When I went inward after reading, Jesus was in the front room and I went to Him but I was feeling uncertain and almost embarrassed. Reading Bailey's carefully constructed and clearly written exegesis of Luke and his cultural studies of the gospels had given me this glimpse of Jesus as serious and intelligent, as well as direct and challenging in a way that was selfless and courageous. I did not realize how deeply Jesus thought through the things He said- how His parables are like art work, until I read these books.

However, all of our conversations now seemed childish and I was sure that I must be boring to Jesus- all we did was wander around outside or laze around inside and talk about unimportant, personal things.

“I have no idea what You’re doing with me,” I admitted, honestly. “I don’t know why You would want to spend any time with me.”

Jesus pulled me in close, as though to gather me up. His words were coming over me in waves, so quickly I was understanding them in layers, so I have written them out the best way I can to try and capture this way of hearing from Him-

How can you say that? How can you think that? Can you forget…Not know? How can you think I would prefer, desire, want only intelligent/wit/brilliance and not the heart, the whole heart, the open, the softened, the loving honest heart? Have you forgotten that I am God? I was never merely a man. My ways and My thoughts have always been so far above your ability to conceive/take in/understand, and yet that has never caused you to stumble/doubt My love/our relationship/how I see you, before.

I was immediately regretful for causing this response, and also in awe that I had evoked it from Him- that Jesus could feel that way.

I tried to believe Him, but I really was having a hard time understanding why Jesus would value me and the time He spent with me. I tried to allow for this possibility- to believe it, but it was difficult to wrap my mind around.

We were walking down to the beach together and again I was struggling. My love for Him was rising up, as it naturally and normally does when I am with Jesus. However, I could not believe that it was possible for me to be so informal, affectionate, and personal with Jesus. Instead of the usual organic, easy flow of love, it was like I was chaining myself down out of fear of offending or bothering Him.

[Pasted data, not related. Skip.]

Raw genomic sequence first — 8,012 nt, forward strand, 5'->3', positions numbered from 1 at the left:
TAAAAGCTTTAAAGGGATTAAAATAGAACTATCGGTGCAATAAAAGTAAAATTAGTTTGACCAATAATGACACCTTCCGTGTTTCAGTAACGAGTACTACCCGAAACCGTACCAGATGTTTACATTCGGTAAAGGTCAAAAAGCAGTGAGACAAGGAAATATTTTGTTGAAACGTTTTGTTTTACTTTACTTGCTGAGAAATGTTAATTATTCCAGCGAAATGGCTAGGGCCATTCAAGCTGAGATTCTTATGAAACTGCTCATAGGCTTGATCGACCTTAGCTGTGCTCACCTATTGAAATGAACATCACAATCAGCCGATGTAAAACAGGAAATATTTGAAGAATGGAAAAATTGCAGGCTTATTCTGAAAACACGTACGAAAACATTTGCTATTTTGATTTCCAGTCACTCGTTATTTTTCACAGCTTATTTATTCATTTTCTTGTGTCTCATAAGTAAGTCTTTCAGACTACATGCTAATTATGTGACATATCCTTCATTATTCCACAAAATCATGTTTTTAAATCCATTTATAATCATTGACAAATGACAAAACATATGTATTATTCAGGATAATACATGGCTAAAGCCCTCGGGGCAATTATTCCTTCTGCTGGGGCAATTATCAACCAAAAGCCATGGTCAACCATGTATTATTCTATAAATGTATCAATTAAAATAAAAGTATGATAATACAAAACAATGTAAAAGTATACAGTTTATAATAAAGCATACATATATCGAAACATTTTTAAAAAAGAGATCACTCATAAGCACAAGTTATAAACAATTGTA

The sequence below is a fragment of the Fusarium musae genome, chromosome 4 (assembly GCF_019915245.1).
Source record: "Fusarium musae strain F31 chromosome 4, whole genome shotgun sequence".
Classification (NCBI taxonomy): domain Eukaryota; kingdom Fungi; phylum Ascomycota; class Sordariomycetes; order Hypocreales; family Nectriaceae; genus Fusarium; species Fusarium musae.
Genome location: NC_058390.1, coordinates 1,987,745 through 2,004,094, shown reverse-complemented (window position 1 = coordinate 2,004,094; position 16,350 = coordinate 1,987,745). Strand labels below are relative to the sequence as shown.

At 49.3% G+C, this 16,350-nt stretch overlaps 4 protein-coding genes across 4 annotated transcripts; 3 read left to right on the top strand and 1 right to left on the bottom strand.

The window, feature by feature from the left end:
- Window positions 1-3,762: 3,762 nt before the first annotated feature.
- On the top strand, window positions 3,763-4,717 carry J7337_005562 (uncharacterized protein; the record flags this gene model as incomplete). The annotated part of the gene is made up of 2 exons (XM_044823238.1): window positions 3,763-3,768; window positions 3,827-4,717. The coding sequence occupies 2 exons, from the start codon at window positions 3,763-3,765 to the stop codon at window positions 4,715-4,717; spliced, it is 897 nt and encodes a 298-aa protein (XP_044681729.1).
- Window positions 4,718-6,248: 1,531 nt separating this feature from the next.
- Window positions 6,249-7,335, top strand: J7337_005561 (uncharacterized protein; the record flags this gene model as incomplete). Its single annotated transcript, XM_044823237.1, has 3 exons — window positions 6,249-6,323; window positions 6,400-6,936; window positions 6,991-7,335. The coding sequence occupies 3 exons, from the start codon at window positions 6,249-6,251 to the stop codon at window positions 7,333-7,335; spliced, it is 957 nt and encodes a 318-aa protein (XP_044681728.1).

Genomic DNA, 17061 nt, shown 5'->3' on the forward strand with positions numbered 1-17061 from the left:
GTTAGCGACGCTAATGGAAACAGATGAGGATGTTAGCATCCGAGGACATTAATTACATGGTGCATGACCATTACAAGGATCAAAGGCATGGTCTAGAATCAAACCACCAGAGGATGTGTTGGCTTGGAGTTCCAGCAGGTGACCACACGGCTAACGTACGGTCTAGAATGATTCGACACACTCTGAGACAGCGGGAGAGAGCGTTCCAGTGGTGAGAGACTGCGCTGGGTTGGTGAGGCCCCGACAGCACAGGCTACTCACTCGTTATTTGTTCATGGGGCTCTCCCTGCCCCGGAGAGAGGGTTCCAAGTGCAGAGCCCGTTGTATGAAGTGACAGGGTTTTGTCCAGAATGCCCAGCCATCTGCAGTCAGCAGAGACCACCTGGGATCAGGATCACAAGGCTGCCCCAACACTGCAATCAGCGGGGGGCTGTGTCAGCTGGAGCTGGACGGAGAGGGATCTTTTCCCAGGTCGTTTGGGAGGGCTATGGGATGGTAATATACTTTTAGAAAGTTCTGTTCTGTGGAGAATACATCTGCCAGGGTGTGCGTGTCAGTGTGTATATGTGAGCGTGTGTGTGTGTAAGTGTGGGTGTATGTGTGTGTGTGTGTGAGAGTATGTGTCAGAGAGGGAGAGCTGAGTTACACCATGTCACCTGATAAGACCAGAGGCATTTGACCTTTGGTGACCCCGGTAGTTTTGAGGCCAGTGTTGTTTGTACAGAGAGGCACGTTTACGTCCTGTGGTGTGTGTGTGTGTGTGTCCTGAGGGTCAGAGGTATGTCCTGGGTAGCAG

As I struggled with this conflicting feeling, Jesus stopped right where we were and looked down at me.

What is happening? He asked, His voice calm and direct. I knew He wanted me to bring it into the open, which was the very thing I did not want to do.

“Do we have to deal with this right now?” I cried. I felt so embarrassed. I did not want to talk about it. If only I could be elegant and composed around Jesus!

Yes, right now, He replied.

“Let’s work this out later,” I persisted, from the grass where I had fallen. "I'm sure later will be a much better time! It might even work itself out naturally, over the course of time, if we just let it be..."

Now, Jesus repeated, quietly but firmly.

I gave in and let all my emotion go free; I let down my defenses. Jesus crouched down. The outside world became the patch of grass we were on and some vague suggestion of a sky above and green around.

I knew I would see His face if I looked up. I didn't, but it was as though I could still see it, dark and tender and so perceptive, aware- distressingly aware, it seemed to me- knowing always all about me, and still wanting me to confess it to Him. To speak it is to bring it into His light.

What is happening? Jesus asked, again.

“I can’t let myself be present and vulnerable with You,” I admitted.

What did I teach you?

I held myself still and tried to remember it all again. Why must I remember it again and again? But seemingly I must. It's too big to keep hold of all the time. I keep discovering it all over again; it keeps throwing me for a loop.

“That You love me,” I confessed. “That You made me this way- that I was meant for this from before I was born. That You delight in close, authentic and trusting relationship- that is what You delight in and long for- the heart which clings to You completely and trusts in You openly. Like in all the descriptive language and metaphors that You use to describe this- like a marriage. This is not an empty metaphor, because at the heart of that language is a spiritual reality that is precious to You.”

Yes, Jesus affirmed. I am in you and you are in Me, and between us there isn't any distance.


I was thinking about how Jesus had stepped right into the middle of my every day, messy, unready life and had poured His love out for me from the beginning, when I had no idea what was going on. Jesus poured His love out to me right where I was.

Why was that? Jesus asked.

“I don’t know,” I admitted. “It’s almost frightening to consider.”

Jesus did not wait for me to be perfect! He did not wait for me to understand. He did not say, "Do thus and such, and I will come to you."

He just came.

I lead with love, Jesus said to me, right into my wondering thoughts, causing them all to come into focus, because of course that is what Jesus does.

This love Jesus has is not a distant, impersonal love. His love is almost shocking- how can we delight Him so much, mean so much to Him? But we do- you do- right where you are. His love is unwavering. The more we can believe this love and trust in Him, the more our hearts will uncurl before Him, and the more our lives will transform, from the inside out.

We love Jesus because He first loved us.